Friday, December 8, 2023

Washington-Kabul talks focus on economy, human rights, anti-drug trafficking

Immigration News

Fidel Rahmati
Fidel Rahmati
Fidai Rahmati is the editor and content writer for Khaama Press. You may follow him at Twitter @FidelRahmati

Following two days of extensive negotiations in Qatar, the U.S. State Department reported on Monday that American representatives informed the Taliban in Afghanistan that Washington was willing to engage in technical talks about maintaining economic stability and combating drug trafficking.

Meanwhile, the Taliban representatives raised the issue of lifting the travel and other restrictions on their leaders and the return of Central Bank assets of the country held abroad, according to a statement released by the foreign ministry of Afghanistan.

The State Department reported that the American side reiterated its concerns about “deteriorating” human rights. It renewed its call on the Taliban to lift restrictions on women’s education and employment for girls and detained Americans in Afghanistan.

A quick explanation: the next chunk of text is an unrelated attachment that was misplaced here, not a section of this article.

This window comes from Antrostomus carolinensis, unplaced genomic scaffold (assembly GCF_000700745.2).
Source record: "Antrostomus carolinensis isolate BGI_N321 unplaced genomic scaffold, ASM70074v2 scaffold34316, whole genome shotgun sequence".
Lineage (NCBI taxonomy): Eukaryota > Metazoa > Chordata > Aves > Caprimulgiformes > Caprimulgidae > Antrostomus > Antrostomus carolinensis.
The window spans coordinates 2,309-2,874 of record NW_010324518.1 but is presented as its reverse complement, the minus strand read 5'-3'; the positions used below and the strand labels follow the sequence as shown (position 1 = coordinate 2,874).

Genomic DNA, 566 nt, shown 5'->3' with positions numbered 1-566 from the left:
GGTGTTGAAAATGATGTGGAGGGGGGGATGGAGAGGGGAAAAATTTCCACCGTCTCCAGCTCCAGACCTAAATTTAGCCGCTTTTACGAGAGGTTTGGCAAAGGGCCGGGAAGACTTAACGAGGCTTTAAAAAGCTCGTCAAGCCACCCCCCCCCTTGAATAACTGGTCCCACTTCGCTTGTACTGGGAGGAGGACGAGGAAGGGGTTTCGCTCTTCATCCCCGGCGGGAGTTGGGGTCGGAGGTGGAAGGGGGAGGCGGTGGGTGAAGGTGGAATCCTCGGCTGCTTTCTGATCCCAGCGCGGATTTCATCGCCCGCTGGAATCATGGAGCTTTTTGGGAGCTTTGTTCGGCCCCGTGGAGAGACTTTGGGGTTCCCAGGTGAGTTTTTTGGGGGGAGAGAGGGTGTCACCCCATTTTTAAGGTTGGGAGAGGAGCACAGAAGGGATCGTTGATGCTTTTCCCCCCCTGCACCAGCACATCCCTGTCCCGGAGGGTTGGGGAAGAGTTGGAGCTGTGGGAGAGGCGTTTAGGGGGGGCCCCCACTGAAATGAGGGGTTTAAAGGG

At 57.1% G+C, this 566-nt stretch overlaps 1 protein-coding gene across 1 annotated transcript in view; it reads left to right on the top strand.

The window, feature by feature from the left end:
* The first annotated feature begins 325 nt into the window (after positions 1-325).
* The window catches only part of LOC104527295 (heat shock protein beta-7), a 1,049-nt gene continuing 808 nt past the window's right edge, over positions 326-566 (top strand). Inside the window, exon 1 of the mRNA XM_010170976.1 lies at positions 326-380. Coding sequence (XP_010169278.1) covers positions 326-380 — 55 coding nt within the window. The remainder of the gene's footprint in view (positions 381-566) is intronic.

Additionally, it contained encouraging remarks regarding better financial data, including lower inflation and decreased opium poppy cultivation due to a 2022 prohibition. The U.S. side “voiced openness to continue dialogue on counternarcotics,” according to the statement. The American side was also prepared “for a technical dialogue regarding issues relating to economic stabilization soon,” Reuters reported.

“IEA reiterated that it was crucial for confidence-building” that travel bans on Taliban leaders be lifted and central bank reserves unfrozen “so that Afghans can establish an economy unreliant on foreign aid,” foreign ministry spokesman Qahar Balkhi said in an English-language statement.

Most Taliban leaders need U.N. permission to travel abroad, and sanctions have crippled Afghanistan’s banking sector since the Taliban took control of the country in August 2021.

Since then, no country has recognized the Taliban administration, including the U.S. and Pakistan.

Meanwhile, since August 2021, the Taliban authorities introduced several suppressive policies that banned women’s rights, including education and employment with national and international aid agencies.

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